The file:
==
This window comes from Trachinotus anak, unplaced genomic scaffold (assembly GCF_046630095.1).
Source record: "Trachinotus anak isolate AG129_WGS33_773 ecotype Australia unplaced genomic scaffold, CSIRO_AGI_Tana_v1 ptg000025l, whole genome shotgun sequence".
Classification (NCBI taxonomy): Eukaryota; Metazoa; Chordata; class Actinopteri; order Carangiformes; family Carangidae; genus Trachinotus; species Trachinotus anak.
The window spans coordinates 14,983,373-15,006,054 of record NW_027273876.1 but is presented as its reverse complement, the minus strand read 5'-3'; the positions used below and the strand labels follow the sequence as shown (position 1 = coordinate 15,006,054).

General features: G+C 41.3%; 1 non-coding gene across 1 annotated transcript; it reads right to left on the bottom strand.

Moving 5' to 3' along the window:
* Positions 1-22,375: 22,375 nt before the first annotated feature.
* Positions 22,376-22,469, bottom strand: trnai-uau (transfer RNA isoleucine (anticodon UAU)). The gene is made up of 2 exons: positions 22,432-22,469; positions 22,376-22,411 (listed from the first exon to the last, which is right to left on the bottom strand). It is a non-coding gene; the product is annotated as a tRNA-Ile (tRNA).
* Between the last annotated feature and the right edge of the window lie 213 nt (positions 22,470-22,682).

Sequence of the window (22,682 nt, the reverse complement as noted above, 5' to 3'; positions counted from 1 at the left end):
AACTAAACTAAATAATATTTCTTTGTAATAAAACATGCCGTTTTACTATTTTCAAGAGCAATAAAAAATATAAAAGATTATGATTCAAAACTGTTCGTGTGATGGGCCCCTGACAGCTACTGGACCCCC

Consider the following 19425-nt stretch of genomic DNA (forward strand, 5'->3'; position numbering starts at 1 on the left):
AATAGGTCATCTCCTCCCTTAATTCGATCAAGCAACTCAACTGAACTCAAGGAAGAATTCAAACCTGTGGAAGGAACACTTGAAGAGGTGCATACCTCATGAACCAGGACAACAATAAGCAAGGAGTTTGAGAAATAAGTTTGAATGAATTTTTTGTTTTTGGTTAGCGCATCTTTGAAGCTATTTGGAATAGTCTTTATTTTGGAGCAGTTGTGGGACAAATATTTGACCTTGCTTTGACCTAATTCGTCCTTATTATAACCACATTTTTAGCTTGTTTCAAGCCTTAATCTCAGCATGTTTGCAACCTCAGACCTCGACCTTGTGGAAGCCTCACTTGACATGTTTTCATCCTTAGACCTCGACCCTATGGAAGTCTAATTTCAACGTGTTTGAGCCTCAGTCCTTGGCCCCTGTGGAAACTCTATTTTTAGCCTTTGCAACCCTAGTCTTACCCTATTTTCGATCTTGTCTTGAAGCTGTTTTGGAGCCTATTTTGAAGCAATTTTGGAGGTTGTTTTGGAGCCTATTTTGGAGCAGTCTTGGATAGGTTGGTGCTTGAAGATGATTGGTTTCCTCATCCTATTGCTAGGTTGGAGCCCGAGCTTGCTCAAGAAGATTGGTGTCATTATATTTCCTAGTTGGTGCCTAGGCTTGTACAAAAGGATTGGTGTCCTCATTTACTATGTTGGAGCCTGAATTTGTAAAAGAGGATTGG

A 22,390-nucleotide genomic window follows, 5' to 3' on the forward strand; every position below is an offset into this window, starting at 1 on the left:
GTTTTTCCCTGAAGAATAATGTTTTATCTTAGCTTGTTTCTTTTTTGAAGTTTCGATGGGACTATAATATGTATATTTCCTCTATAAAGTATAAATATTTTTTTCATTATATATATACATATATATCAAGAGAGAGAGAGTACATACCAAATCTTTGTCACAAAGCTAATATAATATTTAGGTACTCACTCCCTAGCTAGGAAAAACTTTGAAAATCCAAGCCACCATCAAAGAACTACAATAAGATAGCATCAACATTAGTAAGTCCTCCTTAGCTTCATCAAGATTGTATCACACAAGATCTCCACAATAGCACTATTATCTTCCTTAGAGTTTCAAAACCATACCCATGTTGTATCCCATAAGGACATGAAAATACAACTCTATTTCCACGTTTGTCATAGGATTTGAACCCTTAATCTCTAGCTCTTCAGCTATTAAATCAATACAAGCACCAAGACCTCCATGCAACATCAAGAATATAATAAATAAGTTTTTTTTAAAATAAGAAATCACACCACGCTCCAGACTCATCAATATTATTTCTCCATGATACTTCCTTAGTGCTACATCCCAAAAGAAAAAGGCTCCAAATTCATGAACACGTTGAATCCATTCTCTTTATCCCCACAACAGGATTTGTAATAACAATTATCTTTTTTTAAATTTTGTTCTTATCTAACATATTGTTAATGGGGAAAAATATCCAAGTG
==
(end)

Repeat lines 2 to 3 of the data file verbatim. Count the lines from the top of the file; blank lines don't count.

Source record: "Trachinotus anak isolate AG129_WGS33_773 ecotype Australia unplaced genomic scaffold, CSIRO_AGI_Tana_v1 ptg000025l, whole genome shotgun sequence".
Classification (NCBI taxonomy): Eukaryota; Metazoa; Chordata; class Actinopteri; order Carangiformes; family Carangidae; genus Trachinotus; species Trachinotus anak.